EIT:ssä suullinen istunto asiassa Ukraina v. Venäjä Krimin miehitykseen liittyen

11.9.2019 | Oikeusuutiset

Markku Fredman

The European Court of Human Rights is holding a Grand Chamber hearing today Wednesday 11 September 2019 at 9.15 a.m. in the case of Ukraine v. Russia (re Crimea)
(application no. 20958/14) The case concerns Ukraine’s allegations of violations of the European Convention on Human Rights by the Russian Federation in Crimea.

The Ukrainian Government maintains that the Russian Federation has from 27 February 2014 exercised effective control over the Autonomous Republic of Crimea and the city of Sevastopol, integral parts of Ukraine, and has exercised jurisdiction over a situation which has resulted in numerous Convention violations. The Government alleges that the violations are a result of a general administrative practice by the Russian Federation. The applicant Government relies on several Articles of the European Convention on Human Rights, including Article 2 (right to life), Article 3 (prohibition of inhuman treatment and torture), Article 5 (right to liberty and security), Article 6 (right to a fair trial), Article 8 (right to respect for private life), Article 9 (freedom of religion), Article 10 (freedom of expression), and Article 11 (freedom of assembly and association). It also complains under Article 1 of Protocol No.1 to the Convention (protection of property), Article 2 of Protocol No. 1 (right to education) and Article 2 of Protocol No.4 (freedom of movement).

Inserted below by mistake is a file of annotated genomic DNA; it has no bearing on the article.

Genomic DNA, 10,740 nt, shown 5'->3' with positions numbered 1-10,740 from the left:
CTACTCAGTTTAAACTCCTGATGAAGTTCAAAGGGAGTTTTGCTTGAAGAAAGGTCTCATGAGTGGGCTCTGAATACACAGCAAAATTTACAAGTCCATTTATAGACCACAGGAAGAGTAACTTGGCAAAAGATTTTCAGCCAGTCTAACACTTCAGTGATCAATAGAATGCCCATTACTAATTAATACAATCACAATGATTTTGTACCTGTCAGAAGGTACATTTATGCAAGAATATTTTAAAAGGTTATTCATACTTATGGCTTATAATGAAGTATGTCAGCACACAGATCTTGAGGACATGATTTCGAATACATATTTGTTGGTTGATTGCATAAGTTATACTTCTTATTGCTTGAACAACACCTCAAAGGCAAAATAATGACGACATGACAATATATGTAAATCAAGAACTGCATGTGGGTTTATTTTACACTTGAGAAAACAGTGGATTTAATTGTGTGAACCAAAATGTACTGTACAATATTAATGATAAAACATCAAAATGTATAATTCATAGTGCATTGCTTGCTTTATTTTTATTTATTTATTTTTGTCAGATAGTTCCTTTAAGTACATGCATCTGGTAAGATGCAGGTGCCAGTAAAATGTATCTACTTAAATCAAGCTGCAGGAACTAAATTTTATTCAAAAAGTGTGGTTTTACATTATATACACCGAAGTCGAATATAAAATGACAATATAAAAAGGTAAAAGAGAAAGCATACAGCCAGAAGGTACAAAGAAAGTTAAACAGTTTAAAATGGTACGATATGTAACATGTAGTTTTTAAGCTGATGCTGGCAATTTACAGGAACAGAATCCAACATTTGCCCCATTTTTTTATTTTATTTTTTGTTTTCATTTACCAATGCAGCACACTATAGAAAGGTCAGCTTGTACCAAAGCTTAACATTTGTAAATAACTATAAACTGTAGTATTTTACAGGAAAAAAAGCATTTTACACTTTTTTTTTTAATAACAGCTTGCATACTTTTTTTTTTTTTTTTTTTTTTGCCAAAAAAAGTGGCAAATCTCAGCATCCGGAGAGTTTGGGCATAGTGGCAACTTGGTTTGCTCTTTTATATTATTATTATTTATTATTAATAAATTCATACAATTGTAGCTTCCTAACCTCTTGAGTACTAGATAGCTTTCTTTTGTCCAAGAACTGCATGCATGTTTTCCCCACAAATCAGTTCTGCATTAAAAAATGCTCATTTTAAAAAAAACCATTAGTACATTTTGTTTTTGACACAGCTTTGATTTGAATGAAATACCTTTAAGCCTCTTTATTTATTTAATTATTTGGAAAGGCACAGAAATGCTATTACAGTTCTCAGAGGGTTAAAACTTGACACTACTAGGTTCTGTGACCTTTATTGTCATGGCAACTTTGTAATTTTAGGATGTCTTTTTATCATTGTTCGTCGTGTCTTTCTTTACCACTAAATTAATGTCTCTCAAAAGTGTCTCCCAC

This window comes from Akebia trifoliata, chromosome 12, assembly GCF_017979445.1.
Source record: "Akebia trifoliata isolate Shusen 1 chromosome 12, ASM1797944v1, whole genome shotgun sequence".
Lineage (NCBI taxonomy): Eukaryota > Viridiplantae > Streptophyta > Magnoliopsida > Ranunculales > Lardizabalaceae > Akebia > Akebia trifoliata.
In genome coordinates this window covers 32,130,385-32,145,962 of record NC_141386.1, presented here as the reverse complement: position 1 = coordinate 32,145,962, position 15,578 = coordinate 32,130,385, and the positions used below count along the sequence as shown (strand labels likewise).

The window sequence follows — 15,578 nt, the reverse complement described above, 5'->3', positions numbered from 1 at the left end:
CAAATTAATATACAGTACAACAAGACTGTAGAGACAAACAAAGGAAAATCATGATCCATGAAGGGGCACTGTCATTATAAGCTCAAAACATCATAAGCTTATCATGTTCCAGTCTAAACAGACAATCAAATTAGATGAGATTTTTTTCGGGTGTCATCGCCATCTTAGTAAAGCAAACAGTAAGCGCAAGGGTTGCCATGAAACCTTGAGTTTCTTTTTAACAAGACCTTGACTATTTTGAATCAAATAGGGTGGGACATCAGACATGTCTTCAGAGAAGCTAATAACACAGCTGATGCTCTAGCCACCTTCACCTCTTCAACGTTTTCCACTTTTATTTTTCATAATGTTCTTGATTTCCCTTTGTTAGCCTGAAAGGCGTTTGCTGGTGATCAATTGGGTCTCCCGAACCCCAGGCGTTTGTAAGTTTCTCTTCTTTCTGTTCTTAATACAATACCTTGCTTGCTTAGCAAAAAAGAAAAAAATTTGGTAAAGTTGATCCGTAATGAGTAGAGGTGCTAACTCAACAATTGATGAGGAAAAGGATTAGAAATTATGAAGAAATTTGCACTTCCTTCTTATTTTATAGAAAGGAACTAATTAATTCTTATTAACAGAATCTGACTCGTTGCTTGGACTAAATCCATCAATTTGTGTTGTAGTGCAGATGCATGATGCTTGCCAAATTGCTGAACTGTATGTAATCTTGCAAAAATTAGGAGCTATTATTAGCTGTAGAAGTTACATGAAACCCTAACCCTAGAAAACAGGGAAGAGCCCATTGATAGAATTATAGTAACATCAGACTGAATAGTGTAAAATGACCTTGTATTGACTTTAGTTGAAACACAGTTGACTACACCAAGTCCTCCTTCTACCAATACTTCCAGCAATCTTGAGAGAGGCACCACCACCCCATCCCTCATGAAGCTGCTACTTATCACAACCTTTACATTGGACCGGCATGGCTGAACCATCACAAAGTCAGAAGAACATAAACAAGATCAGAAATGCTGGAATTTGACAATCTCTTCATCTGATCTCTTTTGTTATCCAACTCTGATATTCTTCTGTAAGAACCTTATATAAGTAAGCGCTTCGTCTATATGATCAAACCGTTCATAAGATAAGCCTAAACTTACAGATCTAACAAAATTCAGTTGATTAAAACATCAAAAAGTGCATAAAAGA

In particular, the applicant Government alleges that that there was an administrative practice of the killing of Ukrainian military servicemen, officers of law-enforcement bodies and civilians that was attributable to the Russian Federation. Furthermore, it alleges cases of torture or other forms of ill-treatment and of arbitrary deprivation of liberty of civilians and Ukrainian servicemen. The Government of Ukraine complains that Ukrainian court judgments were reclassified under Russian legislation and that convicted people were transferred to Russian Federation territory.
The applicant Government states that Ukrainian nationals living in Crimea were subjected to an unlawful automatic imposition of Russian citizenship and that a refusal to receive Russian citizenship deprived people of many rights. There were allegedly cases of attacks, abductions, ill-treatment and harassment of journalists doing their work. It states in addition that there has been harassment and intimidation of religious ministers who are not members of the Russian Orthodox Church, which has particularly affected priests of the Ukrainian Orthodox Church and imams.


Webcast of the hearing